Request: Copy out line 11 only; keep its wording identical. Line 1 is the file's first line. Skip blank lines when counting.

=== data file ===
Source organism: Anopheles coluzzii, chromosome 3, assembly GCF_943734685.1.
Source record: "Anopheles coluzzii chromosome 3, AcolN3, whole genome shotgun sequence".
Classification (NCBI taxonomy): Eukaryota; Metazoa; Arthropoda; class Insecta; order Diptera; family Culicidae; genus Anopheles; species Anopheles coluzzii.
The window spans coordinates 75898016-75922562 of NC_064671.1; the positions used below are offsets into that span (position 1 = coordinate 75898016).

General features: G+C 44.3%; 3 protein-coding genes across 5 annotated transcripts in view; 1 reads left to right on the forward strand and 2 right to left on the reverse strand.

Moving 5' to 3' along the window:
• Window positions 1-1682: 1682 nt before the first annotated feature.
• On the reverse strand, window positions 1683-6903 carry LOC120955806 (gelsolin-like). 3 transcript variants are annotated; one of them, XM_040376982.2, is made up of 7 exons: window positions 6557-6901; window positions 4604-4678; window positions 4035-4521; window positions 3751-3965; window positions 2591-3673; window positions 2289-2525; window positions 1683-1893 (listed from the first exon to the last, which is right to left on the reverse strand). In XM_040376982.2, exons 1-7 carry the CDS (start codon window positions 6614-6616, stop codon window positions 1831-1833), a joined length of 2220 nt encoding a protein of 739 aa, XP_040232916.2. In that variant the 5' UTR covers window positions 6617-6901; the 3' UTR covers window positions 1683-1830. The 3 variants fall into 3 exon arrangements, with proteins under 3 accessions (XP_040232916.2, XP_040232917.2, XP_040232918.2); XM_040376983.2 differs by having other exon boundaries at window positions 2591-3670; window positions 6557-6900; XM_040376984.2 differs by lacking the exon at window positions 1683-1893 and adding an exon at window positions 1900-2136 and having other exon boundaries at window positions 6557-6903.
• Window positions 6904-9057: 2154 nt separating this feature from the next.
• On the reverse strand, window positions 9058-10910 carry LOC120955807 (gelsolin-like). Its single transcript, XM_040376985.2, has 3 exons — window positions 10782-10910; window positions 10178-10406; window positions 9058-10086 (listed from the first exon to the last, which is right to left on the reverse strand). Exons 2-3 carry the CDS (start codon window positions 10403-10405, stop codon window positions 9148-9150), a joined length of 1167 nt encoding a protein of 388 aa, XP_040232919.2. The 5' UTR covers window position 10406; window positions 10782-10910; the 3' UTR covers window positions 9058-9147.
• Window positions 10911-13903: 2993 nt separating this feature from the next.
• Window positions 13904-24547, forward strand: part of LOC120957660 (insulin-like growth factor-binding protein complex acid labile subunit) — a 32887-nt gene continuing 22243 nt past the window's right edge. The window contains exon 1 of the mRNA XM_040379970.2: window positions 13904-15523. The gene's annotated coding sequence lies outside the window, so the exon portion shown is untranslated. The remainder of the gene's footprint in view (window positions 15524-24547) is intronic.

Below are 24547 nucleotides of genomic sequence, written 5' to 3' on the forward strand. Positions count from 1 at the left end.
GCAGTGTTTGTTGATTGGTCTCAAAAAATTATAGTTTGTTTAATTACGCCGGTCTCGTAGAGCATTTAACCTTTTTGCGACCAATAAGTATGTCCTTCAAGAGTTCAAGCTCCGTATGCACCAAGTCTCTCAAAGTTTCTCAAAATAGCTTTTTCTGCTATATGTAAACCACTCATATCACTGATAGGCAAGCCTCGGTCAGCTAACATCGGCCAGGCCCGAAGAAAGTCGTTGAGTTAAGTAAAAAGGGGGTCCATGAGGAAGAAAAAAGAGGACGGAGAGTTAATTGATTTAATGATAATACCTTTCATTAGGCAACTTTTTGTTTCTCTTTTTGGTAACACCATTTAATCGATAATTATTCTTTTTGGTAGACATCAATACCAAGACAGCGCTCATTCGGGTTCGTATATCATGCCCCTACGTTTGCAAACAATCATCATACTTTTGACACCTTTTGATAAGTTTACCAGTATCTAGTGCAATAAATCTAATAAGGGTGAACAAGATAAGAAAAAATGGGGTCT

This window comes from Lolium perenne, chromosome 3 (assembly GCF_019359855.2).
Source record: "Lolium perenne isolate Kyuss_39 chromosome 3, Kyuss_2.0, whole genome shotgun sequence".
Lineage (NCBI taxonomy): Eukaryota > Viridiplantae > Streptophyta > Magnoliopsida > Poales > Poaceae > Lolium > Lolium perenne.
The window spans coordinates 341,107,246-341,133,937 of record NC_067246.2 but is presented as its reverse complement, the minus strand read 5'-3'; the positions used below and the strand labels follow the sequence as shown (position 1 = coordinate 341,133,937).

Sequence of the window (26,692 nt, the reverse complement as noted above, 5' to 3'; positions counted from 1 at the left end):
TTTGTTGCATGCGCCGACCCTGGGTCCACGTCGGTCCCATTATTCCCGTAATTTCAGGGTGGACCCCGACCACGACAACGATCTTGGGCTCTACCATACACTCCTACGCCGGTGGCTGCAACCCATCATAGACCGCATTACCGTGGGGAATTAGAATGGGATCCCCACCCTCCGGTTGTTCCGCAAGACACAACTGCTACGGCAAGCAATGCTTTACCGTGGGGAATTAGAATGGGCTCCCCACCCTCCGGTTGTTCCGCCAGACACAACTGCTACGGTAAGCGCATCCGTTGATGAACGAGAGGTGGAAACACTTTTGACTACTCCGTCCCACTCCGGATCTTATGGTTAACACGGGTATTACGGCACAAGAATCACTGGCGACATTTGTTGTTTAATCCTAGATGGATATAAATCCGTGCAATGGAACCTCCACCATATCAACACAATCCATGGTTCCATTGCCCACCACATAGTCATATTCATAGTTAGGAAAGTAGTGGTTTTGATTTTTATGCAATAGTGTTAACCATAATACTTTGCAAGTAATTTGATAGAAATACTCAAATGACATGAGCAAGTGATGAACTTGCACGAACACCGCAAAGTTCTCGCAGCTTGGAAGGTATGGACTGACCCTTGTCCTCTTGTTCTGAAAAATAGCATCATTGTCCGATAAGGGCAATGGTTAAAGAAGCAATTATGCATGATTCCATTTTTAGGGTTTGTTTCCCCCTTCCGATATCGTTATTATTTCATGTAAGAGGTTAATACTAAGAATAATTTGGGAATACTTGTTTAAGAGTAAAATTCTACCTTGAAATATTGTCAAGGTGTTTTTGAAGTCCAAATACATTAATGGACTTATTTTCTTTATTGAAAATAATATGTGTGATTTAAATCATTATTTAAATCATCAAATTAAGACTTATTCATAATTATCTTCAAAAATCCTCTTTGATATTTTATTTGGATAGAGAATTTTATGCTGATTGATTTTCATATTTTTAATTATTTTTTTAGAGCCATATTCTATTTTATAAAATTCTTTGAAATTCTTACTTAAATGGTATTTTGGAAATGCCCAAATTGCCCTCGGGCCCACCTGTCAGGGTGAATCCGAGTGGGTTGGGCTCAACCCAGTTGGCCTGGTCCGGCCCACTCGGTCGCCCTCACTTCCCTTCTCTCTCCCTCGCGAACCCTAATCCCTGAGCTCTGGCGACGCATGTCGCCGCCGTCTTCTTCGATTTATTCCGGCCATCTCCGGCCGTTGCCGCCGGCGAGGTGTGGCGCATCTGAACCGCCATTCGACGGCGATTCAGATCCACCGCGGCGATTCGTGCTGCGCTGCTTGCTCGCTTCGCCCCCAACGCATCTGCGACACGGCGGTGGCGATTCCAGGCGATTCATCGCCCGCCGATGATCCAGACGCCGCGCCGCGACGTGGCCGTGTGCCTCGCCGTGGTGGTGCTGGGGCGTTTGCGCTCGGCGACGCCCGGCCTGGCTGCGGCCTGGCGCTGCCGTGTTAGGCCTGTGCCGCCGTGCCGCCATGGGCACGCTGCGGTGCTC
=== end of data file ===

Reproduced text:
• Window positions 10911-13903: 2993 nt separating this feature from the next.